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Conservationists appeal Adani challenge

AAP logoAAP 19/09/2016 Sarah Motherwell

Indian mining giant Adani has dismissed an appeal by the Australian Conservation Foundation to stop its Carmichael coal mine as yet another attempt by a "loud minority activist group" to spend years in court.

The Federal Court last month threw out the ACF's challenge to stop the $21 billion mine slated for Queensland's Galilee Basin from going ahead.

The ACF had argued the mine was inconsistent with Australia's obligation to protect the Great Barrier Reef from the emissions of coal but Justice John Griffiths dismissed the case.

The ACF on Monday lodged documents in the same court seeking to appeal to its full bench, which is made up of three judges.

ACF president Geoff Cousins said there was no doubt the foundation represented the concerns of the majority of Australians.

"The science is clear that we can have coal or the reef - but we can't have both," Mr Cousins said in a statement.

A spokesman for Adani said the ACF was ignoring the decisions of multiple state and federal courts that upheld exhaustive evidence-based environmental approvals.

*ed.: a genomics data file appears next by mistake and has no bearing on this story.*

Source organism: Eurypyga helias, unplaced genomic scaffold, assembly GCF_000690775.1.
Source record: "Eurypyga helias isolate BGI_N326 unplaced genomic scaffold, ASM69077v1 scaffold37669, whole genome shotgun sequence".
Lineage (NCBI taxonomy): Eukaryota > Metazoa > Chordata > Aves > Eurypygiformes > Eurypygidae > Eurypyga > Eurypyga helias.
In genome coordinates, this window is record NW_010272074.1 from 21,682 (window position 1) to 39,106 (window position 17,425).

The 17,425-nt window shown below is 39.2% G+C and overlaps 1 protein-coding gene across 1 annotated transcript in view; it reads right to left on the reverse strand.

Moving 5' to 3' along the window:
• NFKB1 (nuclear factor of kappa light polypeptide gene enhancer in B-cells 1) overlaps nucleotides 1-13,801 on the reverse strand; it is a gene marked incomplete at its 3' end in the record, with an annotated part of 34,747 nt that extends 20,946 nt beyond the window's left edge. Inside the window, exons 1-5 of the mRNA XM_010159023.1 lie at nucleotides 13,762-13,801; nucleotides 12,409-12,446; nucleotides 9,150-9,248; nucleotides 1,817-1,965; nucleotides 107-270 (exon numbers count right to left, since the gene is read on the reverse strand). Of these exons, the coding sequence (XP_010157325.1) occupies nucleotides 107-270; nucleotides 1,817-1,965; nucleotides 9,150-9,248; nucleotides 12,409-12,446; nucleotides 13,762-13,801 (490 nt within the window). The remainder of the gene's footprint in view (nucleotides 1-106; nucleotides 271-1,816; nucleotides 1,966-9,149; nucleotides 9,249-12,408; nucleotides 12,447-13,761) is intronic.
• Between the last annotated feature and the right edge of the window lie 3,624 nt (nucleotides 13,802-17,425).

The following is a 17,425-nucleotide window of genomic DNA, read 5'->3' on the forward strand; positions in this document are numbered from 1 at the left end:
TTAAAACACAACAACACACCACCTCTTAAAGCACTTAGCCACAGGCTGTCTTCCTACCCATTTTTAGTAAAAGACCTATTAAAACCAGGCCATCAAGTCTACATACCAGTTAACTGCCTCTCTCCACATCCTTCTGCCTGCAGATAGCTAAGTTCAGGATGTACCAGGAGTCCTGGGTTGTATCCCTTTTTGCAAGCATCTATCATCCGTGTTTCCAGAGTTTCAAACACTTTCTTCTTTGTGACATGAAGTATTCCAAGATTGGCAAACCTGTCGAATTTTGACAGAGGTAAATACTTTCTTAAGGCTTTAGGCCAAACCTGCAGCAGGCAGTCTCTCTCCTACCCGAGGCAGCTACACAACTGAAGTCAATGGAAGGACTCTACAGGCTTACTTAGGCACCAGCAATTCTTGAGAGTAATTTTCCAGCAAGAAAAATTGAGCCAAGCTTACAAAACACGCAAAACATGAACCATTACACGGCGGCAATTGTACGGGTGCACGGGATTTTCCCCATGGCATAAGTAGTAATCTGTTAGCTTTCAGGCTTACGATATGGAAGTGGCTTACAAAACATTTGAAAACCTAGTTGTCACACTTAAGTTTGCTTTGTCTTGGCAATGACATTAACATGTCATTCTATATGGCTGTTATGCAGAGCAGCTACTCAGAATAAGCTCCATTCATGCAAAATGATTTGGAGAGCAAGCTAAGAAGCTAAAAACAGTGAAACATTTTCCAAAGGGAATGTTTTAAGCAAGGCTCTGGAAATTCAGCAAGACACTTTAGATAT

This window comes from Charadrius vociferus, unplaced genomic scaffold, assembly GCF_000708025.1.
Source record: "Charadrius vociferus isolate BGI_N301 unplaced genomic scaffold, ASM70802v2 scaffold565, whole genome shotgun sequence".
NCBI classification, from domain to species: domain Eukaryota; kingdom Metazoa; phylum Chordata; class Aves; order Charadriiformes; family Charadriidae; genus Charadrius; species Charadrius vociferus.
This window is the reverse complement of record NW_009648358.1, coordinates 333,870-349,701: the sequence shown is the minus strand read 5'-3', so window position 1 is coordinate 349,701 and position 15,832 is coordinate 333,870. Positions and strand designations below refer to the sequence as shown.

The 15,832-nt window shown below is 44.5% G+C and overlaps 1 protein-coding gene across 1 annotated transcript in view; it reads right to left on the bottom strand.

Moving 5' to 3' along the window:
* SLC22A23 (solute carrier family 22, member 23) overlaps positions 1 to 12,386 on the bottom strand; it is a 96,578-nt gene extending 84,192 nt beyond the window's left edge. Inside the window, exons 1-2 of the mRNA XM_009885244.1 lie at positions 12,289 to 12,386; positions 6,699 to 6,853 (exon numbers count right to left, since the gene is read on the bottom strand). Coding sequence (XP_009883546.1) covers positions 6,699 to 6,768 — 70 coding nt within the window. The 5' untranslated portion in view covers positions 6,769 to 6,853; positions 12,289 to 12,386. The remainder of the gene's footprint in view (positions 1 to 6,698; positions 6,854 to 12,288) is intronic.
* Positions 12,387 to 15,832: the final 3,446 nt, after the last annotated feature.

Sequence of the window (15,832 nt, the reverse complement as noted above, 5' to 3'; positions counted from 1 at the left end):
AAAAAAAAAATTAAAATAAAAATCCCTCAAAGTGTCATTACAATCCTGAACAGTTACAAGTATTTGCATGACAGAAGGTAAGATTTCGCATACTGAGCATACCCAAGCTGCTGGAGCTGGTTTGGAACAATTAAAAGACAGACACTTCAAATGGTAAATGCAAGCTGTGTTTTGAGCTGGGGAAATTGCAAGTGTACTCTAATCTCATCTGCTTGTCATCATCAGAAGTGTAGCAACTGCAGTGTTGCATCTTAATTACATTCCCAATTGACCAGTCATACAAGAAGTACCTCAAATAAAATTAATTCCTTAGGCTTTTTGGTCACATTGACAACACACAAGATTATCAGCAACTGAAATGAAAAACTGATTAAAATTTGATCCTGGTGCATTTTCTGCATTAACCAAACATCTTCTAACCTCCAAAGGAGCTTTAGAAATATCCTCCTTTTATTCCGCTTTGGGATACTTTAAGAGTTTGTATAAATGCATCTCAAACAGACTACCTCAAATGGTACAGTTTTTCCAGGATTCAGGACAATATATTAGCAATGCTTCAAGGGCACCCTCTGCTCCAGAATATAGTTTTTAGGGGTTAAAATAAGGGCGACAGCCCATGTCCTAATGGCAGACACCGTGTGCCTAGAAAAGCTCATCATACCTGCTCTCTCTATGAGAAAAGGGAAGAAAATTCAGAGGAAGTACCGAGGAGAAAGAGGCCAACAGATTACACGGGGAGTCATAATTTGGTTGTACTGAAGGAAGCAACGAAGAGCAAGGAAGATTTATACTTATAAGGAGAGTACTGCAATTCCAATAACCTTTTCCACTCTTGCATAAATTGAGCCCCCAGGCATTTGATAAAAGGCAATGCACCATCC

"This is yet another attempt by a loud minority activist group to get not their day in court, but years in court," he said.

Queensland Resources Council chief executive Michael Roche also slammed the appeal and hoped the first thing the court would do is make ACF prove it could pay the costs of another failed court action.

"ACF's argument flies in the face of this reality and is the equivalent to ACF demanding that Saudi Arabia should take responsibility for emissions coming from the exhaust pipes of Australians' cars using Saudi oil," Mr Roche said.

If allowed to proceed, Carmichael would be Australia's biggest coal mine.

A hearing date for the appeal is yet to be set.

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